Sunday Sermon for June 29, 2014, the Solemnity of Saints Peter and Paul

Readings: Acts 12:1-11; 2Tim 4:6-8, 17-18; Mt 16:13-19
Today we have the joy of celebrating the two great Saints who led and built up the nascent Church: Peter its leader and Paul its greatest missionary. We see that right from the beginning the Church was hated by the worldly powers. It makes sense when you think about it. Recall that when Satan tempted our Lord, one of the temptations was to show Jesus all of the kingdoms of the world and all the glory of them; the evil one stated that all of these belonged to him and that he would give them to anyone he wishes. If the kingdoms of the earth are in the devil’s power, then it makes sense that they will be opposed to God and His Church.

People today get upset because of the various things they see the governments of some countries doing to persecute the Church. The early Christians were not surprised by the treatment they received. They were not surprised that they were hated and put to death; our Lord told them that this would happen. His words were not for the early Church only; they were for the Church in all times and places.

Many of us would consider it a great blessing that we have lived in a situation where there has not been a lot of persecution. Interestingly, when the persecutions stopped in the fourth century, the Christians did not feel like they were truly living their faith. It had become too easy; they felt like they were becoming soft. I think that if we are truly honest with ourselves, we would have to admit that that has happened to a great extent in the lives of many today.

When we look at the rejection of the Church’s moral teaching, the decline in Mass attendance, the terrible reduction in the number of people receiving Sacraments, we have to admit that there is a problem. It does not require a radical commitment to the Faith in a society where anything goes. But when things are difficult, people have to either leave or take things very seriously. No one wants a persecution to begin, but the Church thrives under persecution and it languishes in times of ease.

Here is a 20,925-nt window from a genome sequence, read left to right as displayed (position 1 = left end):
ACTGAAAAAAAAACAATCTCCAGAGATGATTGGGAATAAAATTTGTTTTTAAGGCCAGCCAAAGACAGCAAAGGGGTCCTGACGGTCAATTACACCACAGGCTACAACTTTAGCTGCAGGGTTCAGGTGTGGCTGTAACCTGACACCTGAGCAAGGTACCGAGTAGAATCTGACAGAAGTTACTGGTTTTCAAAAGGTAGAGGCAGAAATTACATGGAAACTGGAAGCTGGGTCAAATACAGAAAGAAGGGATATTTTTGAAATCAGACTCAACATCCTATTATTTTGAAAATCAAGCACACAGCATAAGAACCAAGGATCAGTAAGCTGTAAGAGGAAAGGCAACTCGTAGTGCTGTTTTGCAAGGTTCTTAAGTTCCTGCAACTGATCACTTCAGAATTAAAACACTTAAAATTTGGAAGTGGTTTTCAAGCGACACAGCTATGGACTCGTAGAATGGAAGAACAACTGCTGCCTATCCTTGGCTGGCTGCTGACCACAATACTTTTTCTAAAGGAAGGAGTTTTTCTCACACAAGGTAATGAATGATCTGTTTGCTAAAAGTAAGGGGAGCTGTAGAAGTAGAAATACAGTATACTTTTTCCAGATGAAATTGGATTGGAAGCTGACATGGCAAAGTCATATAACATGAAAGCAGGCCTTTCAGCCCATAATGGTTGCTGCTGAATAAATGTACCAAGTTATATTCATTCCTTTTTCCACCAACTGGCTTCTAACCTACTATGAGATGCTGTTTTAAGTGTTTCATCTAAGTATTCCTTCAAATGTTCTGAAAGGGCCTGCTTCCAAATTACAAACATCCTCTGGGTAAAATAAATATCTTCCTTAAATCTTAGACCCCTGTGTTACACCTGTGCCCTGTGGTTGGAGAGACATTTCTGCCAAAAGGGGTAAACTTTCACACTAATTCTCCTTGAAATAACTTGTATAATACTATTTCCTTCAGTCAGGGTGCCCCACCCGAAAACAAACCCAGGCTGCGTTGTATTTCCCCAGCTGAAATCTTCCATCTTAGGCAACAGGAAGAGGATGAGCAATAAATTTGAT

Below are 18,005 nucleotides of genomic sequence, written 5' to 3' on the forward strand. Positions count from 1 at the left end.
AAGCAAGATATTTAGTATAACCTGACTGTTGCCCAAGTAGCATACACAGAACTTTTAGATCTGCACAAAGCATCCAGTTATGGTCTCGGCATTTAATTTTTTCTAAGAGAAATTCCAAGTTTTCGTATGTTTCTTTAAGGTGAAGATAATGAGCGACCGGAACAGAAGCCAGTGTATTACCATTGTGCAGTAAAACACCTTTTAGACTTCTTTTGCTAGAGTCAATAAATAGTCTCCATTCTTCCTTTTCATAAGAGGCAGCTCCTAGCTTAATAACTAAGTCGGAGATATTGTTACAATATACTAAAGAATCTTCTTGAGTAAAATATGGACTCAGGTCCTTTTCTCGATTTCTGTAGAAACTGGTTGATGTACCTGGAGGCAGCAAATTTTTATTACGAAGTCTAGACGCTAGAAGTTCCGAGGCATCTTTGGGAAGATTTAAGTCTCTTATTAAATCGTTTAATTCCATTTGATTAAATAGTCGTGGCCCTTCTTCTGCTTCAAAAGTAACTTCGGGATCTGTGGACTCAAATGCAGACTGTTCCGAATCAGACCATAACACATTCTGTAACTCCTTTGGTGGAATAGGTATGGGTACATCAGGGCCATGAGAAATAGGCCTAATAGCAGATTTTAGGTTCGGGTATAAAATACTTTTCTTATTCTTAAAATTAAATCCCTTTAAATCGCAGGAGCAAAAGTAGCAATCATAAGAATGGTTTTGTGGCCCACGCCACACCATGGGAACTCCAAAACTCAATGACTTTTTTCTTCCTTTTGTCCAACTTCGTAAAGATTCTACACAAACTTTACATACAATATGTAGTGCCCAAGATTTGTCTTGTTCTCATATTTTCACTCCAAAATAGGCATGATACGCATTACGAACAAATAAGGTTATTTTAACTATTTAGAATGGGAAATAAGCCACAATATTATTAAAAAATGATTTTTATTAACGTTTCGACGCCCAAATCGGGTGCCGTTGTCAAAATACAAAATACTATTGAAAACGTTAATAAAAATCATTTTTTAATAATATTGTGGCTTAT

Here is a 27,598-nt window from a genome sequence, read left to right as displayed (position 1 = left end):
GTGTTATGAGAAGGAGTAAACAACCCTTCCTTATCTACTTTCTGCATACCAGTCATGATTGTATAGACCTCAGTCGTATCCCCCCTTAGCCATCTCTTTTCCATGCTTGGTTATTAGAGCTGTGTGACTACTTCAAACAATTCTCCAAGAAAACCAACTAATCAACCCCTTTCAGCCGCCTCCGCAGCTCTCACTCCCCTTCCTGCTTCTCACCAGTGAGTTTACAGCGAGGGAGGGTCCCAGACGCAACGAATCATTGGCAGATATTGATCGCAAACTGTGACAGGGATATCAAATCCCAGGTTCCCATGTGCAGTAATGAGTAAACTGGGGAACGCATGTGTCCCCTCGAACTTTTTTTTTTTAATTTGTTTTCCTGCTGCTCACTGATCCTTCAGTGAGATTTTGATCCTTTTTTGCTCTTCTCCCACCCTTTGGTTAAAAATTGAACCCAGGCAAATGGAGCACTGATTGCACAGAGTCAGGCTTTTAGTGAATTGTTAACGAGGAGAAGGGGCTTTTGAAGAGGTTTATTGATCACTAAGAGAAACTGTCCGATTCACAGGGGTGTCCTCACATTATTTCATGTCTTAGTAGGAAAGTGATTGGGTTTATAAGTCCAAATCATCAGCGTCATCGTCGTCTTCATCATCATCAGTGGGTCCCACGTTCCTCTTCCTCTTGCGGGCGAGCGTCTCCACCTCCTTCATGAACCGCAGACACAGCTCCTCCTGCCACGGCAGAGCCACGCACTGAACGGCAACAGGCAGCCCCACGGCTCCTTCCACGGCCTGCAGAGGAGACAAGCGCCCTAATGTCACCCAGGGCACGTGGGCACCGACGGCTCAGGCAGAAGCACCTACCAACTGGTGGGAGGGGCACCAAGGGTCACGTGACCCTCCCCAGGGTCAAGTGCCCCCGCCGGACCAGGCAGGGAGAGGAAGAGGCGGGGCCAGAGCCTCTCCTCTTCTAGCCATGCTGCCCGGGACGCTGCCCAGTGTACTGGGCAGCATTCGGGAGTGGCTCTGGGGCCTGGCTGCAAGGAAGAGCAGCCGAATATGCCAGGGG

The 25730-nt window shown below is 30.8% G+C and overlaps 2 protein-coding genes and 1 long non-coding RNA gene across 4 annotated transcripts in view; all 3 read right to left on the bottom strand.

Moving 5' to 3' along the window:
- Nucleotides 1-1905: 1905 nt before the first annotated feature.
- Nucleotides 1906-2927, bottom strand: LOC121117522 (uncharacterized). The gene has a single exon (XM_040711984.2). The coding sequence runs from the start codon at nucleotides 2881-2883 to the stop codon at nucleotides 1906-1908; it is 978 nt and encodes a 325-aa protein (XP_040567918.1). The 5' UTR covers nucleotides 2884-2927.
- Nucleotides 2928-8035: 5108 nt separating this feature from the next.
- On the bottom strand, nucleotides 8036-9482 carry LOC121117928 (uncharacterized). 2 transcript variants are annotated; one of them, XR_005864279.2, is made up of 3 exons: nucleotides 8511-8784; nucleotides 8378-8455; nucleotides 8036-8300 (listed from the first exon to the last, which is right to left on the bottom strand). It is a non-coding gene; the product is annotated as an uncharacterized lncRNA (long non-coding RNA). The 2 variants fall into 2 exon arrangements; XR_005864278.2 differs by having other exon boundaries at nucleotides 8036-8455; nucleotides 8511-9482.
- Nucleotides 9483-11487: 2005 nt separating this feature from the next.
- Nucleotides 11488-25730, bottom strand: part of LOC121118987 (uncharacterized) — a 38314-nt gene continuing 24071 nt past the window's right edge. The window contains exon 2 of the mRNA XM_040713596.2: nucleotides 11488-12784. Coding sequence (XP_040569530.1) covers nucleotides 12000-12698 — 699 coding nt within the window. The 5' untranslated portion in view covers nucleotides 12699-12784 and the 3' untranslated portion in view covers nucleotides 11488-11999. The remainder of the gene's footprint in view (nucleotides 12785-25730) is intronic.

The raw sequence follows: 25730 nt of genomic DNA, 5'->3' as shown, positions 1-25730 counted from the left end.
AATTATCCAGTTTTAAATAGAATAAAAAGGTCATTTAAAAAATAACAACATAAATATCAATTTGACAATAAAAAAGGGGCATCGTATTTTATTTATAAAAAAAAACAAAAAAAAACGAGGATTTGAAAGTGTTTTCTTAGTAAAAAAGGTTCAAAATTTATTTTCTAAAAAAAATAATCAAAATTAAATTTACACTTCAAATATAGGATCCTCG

In the first reading we hear about the fact that St. James had already been killed by Herod and that St. Peter was thrown into prison. We are told that this was on the Feast of Unleavened Bread (Passover), although it was quite a few years after our Lord’s crucifixion. The persecution had been ongoing since the time of the martyrdom of St. Stephen. So this was the norm for the early Church.

Anyone who would accept baptism knew that this would mean a radical change in lifestyle to live as a Christian, but they also knew that they would suffer for being part of this new way. Somewhere along the line we lost the realization of both of these aspects of what it means to be a member of the Church. St. Paul tells us in the second reading that God had rescued him from the lion’s mouth and that the Lord would rescue him from every evil threat. The great Saint says this in the context of preparing to be martyred.

So, the rescuing can be the opening of the prison cell as it was for St. Peter in the first reading; it may be keeping them alive in the frequent brushes with death as had happened in the life of St. Paul. Both, however, were ultimately put to death for their faith in Jesus. They did not doubt the Lord or His power because they were persecuted, jailed, or martyred. Instead, such treatment only made their faith stronger. When we read the letters of these Saints, they speak to us about the fact that suffering and persecution in a gift in which we should rejoice.

The immediate question we have to ask is how this can be done. It comes from the profession that St. Peter made as we read in the Gospel. This profession is the same that every Christian person makes. We believe that Jesus is the Messiah, the Son of God. More than this, we are made members of Jesus through baptism. This being the case, we not only believe His words when he tells us that we will be persecuted, but we have the privilege to continue the work of our Lord, not only in the pleasant parts of His life, but especially in His suffering and death. Are you willing to suffer and be rejected because of Jesus? Are you willing to die for Him? As it was with Saints Peter and Paul, these were considered ordinary aspects of life for the early Christians. It is also what the Lord is looking for in us.

Fr. Altier’s column appears regularly in The Wanderer, a national Catholic weekly published in St. Paul, Minn. For information about subscribing to The Wanderer, please visit